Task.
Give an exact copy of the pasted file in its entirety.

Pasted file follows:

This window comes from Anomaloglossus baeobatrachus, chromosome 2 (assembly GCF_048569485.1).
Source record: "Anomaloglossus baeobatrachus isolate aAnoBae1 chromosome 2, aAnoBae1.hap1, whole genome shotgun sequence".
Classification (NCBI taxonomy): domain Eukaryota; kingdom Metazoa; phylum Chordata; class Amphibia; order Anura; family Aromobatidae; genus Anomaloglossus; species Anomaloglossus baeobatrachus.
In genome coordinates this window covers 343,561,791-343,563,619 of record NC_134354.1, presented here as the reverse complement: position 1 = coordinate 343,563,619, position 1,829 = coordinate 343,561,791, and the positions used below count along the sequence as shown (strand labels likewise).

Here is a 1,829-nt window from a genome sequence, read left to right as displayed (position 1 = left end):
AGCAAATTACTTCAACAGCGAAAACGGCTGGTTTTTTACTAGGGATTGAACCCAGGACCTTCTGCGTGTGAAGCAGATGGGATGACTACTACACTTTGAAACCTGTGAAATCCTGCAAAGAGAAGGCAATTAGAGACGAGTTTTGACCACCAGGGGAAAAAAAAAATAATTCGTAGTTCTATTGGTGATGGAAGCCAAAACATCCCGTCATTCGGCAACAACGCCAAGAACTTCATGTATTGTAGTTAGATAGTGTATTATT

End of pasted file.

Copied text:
This window comes from Anomaloglossus baeobatrachus, chromosome 2 (assembly GCF_048569485.1).
Source record: "Anomaloglossus baeobatrachus isolate aAnoBae1 chromosome 2, aAnoBae1.hap1, whole genome shotgun sequence".
Classification (NCBI taxonomy): domain Eukaryota; kingdom Metazoa; phylum Chordata; class Amphibia; order Anura; family Aromobatidae; genus Anomaloglossus; species Anomaloglossus baeobatrachus.
In genome coordinates this window covers 343,561,791-343,563,619 of record NC_134354.1, presented here as the reverse complement: position 1 = coordinate 343,563,619, position 1,829 = coordinate 343,561,791, and the positions used below count along the sequence as shown (strand labels likewise).

Here is a 1,829-nt window from a genome sequence, read left to right as displayed (position 1 = left end):
AGCAAATTACTTCAACAGCGAAAACGGCTGGTTTTTTACTAGGGATTGAACCCAGGACCTTCTGCGTGTGAAGCAGATGGGATGACTACTACACTTTGAAACCTGTGAAATCCTGCAAAGAGAAGGCAATTAGAGACGAGTTTTGACCACCAGGGGAAAAAAAAAATAATTCGTAGTTCTATTGGTGATGGAAGCCAAAACATCCCGTCATTCGGCAACAACGCCAAGAACTTCATGTATTGTAGTTAGATAGTGTATTATT